Interview Rehearsals

by Brian Skory

If you think about it, an interview really is a performance of sorts. You're on center stage with the spotlight shining down on you, and everyone else in that room is the audience—watching the show and ready to critique your performance as soon as the curtain comes down. But just as you wouldn't show up on opening night without having attended the rehearsals, nor should you show up for your interview without having engaged in some degree of "interview rehearsal." Candidate after candidate tells me that their interview, though it might not have gone as well as it could have, was at least good practice for the next one. And although that is true, there is plenty of practicing you can do before you get to the interview.

What You Should Be Practicing:
High on the list of things interviewers are looking for is to see how well you articulate your thoughts in response to a question. The question might relate directly to your technical expertise:

"As a ScrumMaster, how would you go about implementing Agile in our environment?"

...or it might be something completely out of the blue:

"Who is your hero, and why?"

Regardless of the question, the important thing is to be able to quickly, on the spot, formulate an answer and articulate it well. This ability generally only comes about with lots of practice. If you really want to put a polish on that ability, we suggest finding a partner who wants to do the same and setting up a few informal get-togethers to simply practice asking and answering questions on a turnabout basis.

What Types of Questions Should You Practice?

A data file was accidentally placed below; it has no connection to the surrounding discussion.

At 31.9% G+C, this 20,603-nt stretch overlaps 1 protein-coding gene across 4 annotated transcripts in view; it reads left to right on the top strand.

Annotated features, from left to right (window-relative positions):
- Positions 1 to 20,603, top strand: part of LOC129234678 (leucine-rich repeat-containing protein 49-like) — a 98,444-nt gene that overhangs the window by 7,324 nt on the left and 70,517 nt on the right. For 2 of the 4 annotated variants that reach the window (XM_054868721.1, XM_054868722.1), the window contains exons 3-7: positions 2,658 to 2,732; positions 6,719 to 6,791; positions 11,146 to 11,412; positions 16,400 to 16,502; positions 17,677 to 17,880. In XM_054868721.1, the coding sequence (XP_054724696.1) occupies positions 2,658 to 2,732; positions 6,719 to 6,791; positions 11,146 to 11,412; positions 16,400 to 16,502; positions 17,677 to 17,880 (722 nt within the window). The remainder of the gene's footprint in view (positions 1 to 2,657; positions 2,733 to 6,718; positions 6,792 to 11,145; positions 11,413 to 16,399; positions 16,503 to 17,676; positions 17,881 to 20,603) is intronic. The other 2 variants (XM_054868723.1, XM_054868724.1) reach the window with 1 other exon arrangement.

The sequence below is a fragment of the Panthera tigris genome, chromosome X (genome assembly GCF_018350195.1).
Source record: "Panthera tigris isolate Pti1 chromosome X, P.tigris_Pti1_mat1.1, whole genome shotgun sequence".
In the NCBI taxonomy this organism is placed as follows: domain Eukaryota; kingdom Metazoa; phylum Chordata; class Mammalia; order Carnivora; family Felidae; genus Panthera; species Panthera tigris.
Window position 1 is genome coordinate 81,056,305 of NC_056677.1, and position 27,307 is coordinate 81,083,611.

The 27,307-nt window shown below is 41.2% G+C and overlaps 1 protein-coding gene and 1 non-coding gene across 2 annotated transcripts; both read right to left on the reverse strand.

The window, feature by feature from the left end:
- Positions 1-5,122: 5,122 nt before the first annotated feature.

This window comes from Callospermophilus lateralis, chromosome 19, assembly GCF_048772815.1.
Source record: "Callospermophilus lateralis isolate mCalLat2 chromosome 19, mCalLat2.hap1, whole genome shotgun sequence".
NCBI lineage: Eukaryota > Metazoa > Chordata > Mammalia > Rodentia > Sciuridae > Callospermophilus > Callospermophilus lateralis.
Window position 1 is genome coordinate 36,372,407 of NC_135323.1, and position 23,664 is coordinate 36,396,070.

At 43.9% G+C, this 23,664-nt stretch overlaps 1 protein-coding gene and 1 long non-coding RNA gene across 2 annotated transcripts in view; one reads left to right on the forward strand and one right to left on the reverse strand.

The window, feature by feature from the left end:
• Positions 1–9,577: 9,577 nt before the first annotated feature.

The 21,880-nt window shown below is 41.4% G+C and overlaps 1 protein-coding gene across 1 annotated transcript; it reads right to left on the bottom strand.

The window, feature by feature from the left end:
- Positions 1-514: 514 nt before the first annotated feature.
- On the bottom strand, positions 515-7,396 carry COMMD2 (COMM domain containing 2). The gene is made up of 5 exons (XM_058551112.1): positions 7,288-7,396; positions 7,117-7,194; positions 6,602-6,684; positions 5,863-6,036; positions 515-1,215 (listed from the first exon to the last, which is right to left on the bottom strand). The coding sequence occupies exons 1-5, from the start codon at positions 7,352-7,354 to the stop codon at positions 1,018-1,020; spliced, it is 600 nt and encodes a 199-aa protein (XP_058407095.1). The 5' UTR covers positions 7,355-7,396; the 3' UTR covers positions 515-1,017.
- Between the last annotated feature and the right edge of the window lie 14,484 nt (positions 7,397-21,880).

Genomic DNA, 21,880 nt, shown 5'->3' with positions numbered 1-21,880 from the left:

There is no shortage of potential interview questions—just do an Internet search. Pick any of these as well as crafting several that relate specifically to your technical discipline (coding questions, etc.). And just to make it tough enough, here are a few of those "out of the blue" ones, all actual questions used by well known tech companies in their interviews.

  • If you woke up and had 2,000 unread emails and could only answer 300 of them how would you choose which ones to answer?
  • What would you do if you were the one survivor in a plane crash?
  • How many people flew out of Chicago last year?
  • What was the last gift you gave?
  • What was your last risk?
  • What was your favorite 90s jam?
  • If you were asked to unload a 747 full of jelly beans, what would you do?
  • How would people communicate in a perfect world?
  • Have you ever stolen a pen from work?
  • What kitchen tool would you be?
  • If you could be anyone else, who would it be?

When you are practicing these, remember that there isn't a correct answer to any of these—there's simply a well formulated and well articulated, on the spot, answer. With a bit of rehearsal, you should be more than well practiced to field any questions that come your way in an interview.
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